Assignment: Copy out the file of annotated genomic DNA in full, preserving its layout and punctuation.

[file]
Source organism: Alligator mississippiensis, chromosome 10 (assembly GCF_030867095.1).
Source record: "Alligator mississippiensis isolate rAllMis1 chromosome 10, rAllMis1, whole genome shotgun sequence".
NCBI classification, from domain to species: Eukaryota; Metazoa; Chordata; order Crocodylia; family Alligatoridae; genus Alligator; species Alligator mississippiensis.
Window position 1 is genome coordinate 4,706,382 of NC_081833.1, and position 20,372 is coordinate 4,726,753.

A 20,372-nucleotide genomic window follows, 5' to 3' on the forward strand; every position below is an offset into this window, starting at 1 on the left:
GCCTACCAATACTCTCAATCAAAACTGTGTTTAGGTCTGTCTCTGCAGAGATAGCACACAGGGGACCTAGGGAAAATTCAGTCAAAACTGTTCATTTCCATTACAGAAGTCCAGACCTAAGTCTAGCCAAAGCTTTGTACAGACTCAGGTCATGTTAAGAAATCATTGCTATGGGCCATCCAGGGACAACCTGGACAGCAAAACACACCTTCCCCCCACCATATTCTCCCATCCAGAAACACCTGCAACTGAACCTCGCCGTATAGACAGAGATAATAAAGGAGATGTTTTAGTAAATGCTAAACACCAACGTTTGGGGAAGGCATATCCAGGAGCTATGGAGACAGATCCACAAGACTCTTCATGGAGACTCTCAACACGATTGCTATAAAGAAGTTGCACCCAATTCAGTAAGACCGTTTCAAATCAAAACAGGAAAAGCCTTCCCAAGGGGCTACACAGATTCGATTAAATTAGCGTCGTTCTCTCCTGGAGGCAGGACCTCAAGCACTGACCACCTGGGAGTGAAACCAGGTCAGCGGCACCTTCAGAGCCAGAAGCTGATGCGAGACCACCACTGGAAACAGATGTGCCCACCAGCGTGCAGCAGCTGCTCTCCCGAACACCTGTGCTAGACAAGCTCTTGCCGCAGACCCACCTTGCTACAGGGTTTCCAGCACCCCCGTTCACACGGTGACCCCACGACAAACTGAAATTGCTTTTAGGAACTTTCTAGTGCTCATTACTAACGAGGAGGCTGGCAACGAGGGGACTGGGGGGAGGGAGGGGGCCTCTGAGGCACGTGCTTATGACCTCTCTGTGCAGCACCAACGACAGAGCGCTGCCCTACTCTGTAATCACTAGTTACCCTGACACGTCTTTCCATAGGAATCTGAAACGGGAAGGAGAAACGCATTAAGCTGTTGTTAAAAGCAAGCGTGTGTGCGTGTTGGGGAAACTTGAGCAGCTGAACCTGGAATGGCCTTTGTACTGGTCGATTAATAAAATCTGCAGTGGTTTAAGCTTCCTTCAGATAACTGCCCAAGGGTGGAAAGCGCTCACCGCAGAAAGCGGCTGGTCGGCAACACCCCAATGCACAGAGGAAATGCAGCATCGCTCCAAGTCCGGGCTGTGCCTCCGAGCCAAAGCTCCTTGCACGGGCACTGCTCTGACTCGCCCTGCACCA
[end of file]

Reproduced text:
Source organism: Alligator mississippiensis, chromosome 10 (assembly GCF_030867095.1).
Source record: "Alligator mississippiensis isolate rAllMis1 chromosome 10, rAllMis1, whole genome shotgun sequence".
NCBI classification, from domain to species: Eukaryota; Metazoa; Chordata; order Crocodylia; family Alligatoridae; genus Alligator; species Alligator mississippiensis.
Window position 1 is genome coordinate 4,706,382 of NC_081833.1, and position 20,372 is coordinate 4,726,753.

A 20,372-nucleotide genomic window follows, 5' to 3' on the forward strand; every position below is an offset into this window, starting at 1 on the left:
GCCTACCAATACTCTCAATCAAAACTGTGTTTAGGTCTGTCTCTGCAGAGATAGCACACAGGGGACCTAGGGAAAATTCAGTCAAAACTGTTCATTTCCATTACAGAAGTCCAGACCTAAGTCTAGCCAAAGCTTTGTACAGACTCAGGTCATGTTAAGAAATCATTGCTATGGGCCATCCAGGGACAACCTGGACAGCAAAACACACCTTCCCCCCACCATATTCTCCCATCCAGAAACACCTGCAACTGAACCTCGCCGTATAGACAGAGATAATAAAGGAGATGTTTTAGTAAATGCTAAACACCAACGTTTGGGGAAGGCATATCCAGGAGCTATGGAGACAGATCCACAAGACTCTTCATGGAGACTCTCAACACGATTGCTATAAAGAAGTTGCACCCAATTCAGTAAGACCGTTTCAAATCAAAACAGGAAAAGCCTTCCCAAGGGGCTACACAGATTCGATTAAATTAGCGTCGTTCTCTCCTGGAGGCAGGACCTCAAGCACTGACCACCTGGGAGTGAAACCAGGTCAGCGGCACCTTCAGAGCCAGAAGCTGATGCGAGACCACCACTGGAAACAGATGTGCCCACCAGCGTGCAGCAGCTGCTCTCCCGAACACCTGTGCTAGACAAGCTCTTGCCGCAGACCCACCTTGCTACAGGGTTTCCAGCACCCCCGTTCACACGGTGACCCCACGACAAACTGAAATTGCTTTTAGGAACTTTCTAGTGCTCATTACTAACGAGGAGGCTGGCAACGAGGGGACTGGGGGGAGGGAGGGGGCCTCTGAGGCACGTGCTTATGACCTCTCTGTGCAGCACCAACGACAGAGCGCTGCCCTACTCTGTAATCACTAGTTACCCTGACACGTCTTTCCATAGGAATCTGAAACGGGAAGGAGAAACGCATTAAGCTGTTGTTAAAAGCAAGCGTGTGTGCGTGTTGGGGAAACTTGAGCAGCTGAACCTGGAATGGCCTTTGTACTGGTCGATTAATAAAATCTGCAGTGGTTTAAGCTTCCTTCAGATAACTGCCCAAGGGTGGAAAGCGCTCACCGCAGAAAGCGGCTGGTCGGCAACACCCCAATGCACAGAGGAAATGCAGCATCGCTCCAAGTCCGGGCTGTGCCTCCGAGCCAAAGCTCCTTGCACGGGCACTGCTCTGACTCGCCCTGCACCA